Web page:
In this episode, Rebecca Mushtare discusses how she has used community-based learning and simulation projects to provide authentic learning experiences in her design courses.
John: Today, our guest is… Wait, there’s no one in the guest chair. Who’s our guest today?
Rebecca: It’s me! It’s me!
John: Oh, yeah. Okay. Today, our guest is Rebecca Mushtare, who will be talking about how she uses authentic learning techniques in some of her classes.
Today, our teas are:
Rebecca: Comfort and Joy.
John: Peppermint Bark. So we’ve got some holiday tea left over from the holidays. So when people talk about authentic learning, what do they mean?
Rebecca: It really means something, it’s like a real world problem of some sort, or where students are gaining experience as a professional or in something that’s very similar to a professional. A lot of times, authentic learning experiences include ill-structured problems. So not like the kind of question-and-answer things that we might have in a very structured classroom context, but where it gets messy. There’s variables that we can’t necessarily plan for in advance. That often happens and then a lot of times they’re also project-based exercises or experiments too.
John: So, one of the main reasons for using these authentic learning exercises, besides providing students with training that’s relevant for their field, it also provides them with learning experiences where there is quite a bit of intrinsic motivation, right?
Rebecca: Yeah, I think that students respond really positively to authentic learning experiences, because they can see how it’s relevant to them, and relevant to their professional careers. So even when I do small exercises in class, like writing an email as a professional, students latch on to that writing opportunity more so than other kinds of writing opportunities, because they understand that that’s important, relevant and necessary.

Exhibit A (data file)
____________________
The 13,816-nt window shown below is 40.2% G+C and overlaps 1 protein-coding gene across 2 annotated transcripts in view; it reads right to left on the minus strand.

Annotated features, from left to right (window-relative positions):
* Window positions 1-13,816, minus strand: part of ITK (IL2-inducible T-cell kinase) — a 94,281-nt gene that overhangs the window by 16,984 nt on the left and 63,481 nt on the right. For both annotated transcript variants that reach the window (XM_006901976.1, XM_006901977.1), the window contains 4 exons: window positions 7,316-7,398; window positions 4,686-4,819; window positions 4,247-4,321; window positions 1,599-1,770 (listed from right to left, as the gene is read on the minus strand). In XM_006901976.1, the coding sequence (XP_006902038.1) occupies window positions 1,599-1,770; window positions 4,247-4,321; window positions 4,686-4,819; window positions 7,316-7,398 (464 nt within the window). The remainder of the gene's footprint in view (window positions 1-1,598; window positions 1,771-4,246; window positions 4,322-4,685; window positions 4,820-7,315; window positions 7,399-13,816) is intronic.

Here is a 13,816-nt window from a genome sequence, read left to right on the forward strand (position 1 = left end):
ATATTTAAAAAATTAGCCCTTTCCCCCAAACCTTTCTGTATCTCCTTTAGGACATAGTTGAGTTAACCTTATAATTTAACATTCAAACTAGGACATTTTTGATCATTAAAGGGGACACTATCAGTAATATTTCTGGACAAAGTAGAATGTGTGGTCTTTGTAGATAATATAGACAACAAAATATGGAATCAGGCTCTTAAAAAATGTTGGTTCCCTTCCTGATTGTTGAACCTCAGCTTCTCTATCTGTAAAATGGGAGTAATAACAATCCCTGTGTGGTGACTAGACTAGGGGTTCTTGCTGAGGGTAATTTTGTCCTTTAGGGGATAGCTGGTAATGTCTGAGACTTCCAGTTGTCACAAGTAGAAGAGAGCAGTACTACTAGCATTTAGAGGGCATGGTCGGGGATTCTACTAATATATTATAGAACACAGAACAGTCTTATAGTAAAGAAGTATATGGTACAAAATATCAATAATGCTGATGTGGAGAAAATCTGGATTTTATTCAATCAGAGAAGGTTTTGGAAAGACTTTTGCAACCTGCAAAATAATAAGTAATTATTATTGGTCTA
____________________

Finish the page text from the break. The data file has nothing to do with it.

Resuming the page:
John: What types of activities have you used in your classes?
Rebecca: Well, at first it’s probably important to understand what kinds of classes I teach, to kind of get some context.
John: So, what types of classes have you used these in?
Rebecca: Yeah, so I predominantly teach studio- based classes, mostly web design courses. So, I’ll focus on those, because those are the ones of my regular load. So those are the things that I teach most frequently and I’ve done the most experimentation in. I do community-based learning or a form of service-learning, and I also do simulations, and it depends on whether it’s a beginning or an advanced class, which one I do. Community-based learning, or these service-learning, opportunities are generally working with a community client… generally a nonprofit organization, who doesn’t have the capacity or the budget to hire a professional design agency to do something. So we’re providing a service in a way that builds their capacity. In my advanced classes, I’ve done a lot of community-based learning. Locally, we’ve done the Children’s Museum of Oswego website, the Childrens’ Board of Oswego website and students are also wrapping up a project for the Oswego County Airport. So all of these are possibilities where they get to design a real website… they work as a team and I serve as the creative director, so this is different than an internship or other opportunity where they might get real-world experience because they’re getting a lot of coaching throughout the entire process, that they may or may not actually get in some of those other contexts like a volunteer or an intern.